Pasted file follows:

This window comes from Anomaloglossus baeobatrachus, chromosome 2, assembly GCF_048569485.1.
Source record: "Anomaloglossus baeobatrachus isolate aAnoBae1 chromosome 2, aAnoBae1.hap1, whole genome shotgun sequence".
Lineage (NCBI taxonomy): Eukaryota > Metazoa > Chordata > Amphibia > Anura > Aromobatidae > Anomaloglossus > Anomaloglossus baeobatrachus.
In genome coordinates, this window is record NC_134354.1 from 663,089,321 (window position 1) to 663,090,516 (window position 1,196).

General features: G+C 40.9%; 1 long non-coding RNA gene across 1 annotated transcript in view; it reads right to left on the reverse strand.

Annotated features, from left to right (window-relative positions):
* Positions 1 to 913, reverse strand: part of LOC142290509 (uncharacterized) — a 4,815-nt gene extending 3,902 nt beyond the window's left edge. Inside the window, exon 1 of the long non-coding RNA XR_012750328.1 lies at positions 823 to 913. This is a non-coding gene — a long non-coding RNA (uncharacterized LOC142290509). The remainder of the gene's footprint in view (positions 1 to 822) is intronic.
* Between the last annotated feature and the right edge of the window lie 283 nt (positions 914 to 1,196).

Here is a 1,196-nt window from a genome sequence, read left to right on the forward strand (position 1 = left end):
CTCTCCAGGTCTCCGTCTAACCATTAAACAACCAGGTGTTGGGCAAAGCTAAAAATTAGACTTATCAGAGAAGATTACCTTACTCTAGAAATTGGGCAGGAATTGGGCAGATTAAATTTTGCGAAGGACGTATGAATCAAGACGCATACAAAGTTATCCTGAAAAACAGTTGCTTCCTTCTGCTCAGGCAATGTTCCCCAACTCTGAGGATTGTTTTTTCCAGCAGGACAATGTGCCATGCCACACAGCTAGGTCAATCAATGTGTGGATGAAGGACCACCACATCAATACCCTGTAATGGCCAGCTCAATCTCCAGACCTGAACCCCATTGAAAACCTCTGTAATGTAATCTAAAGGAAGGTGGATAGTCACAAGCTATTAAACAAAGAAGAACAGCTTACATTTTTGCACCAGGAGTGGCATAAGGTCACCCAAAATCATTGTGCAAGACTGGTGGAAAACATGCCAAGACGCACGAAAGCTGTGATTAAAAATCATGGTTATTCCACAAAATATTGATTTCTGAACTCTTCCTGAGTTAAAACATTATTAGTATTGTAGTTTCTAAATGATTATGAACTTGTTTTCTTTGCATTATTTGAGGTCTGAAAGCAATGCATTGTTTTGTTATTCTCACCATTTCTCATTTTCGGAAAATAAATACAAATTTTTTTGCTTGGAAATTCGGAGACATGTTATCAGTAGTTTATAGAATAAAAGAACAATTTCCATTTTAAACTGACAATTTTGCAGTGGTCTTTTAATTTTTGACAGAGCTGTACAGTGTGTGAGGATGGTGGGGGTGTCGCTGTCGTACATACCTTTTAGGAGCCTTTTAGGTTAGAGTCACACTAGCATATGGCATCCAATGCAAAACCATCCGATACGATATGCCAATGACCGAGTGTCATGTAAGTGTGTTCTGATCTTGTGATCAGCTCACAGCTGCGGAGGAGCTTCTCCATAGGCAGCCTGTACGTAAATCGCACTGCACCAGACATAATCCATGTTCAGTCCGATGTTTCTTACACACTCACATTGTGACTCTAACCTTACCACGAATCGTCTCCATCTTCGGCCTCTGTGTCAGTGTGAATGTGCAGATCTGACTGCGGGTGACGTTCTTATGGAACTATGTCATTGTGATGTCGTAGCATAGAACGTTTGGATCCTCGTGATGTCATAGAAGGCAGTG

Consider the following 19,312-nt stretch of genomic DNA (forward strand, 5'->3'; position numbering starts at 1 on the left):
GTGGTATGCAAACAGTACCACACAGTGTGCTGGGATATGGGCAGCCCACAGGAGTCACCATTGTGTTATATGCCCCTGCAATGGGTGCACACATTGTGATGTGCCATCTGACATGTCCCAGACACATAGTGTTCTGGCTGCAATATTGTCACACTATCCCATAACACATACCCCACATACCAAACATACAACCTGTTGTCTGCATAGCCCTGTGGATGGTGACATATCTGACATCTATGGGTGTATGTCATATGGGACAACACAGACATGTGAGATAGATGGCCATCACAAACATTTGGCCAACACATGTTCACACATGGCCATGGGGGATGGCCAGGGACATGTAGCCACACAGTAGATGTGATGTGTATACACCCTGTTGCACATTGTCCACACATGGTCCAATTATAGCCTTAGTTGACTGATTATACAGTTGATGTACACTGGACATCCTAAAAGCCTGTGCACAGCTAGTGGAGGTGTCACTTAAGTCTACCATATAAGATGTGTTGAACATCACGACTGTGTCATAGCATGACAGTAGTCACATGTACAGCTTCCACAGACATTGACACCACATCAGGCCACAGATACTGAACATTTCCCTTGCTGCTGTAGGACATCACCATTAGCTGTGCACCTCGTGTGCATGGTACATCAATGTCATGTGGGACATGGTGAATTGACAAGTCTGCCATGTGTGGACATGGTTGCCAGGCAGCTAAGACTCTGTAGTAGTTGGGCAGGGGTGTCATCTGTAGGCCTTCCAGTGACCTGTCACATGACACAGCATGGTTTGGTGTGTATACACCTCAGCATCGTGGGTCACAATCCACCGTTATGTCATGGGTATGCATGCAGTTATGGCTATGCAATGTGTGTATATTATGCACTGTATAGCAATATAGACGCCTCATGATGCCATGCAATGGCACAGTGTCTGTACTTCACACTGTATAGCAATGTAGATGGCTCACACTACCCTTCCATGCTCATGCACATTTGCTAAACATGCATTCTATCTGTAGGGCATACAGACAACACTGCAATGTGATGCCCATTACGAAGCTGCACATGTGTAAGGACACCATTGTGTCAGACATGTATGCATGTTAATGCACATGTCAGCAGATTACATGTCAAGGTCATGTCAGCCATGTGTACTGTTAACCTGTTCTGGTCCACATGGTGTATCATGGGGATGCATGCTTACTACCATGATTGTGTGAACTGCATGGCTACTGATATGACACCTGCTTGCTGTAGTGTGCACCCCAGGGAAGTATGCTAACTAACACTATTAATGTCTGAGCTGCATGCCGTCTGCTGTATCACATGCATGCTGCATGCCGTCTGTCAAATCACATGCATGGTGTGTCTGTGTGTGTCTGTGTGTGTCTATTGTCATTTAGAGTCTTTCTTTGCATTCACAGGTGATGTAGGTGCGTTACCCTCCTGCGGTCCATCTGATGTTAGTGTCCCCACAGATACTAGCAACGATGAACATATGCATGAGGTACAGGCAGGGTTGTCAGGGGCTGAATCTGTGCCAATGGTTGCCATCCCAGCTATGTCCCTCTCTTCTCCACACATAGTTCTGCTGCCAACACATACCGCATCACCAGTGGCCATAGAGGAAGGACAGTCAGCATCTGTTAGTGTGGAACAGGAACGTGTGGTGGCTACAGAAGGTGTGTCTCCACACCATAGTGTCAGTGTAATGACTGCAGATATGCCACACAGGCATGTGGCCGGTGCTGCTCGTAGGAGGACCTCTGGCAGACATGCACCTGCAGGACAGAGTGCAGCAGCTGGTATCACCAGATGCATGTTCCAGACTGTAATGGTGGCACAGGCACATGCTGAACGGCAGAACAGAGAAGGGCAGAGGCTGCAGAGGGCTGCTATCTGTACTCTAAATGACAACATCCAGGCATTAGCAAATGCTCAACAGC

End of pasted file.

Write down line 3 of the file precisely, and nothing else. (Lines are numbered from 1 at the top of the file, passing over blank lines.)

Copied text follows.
Lineage (NCBI taxonomy): Eukaryota > Metazoa > Chordata > Amphibia > Anura > Aromobatidae > Anomaloglossus > Anomaloglossus baeobatrachus.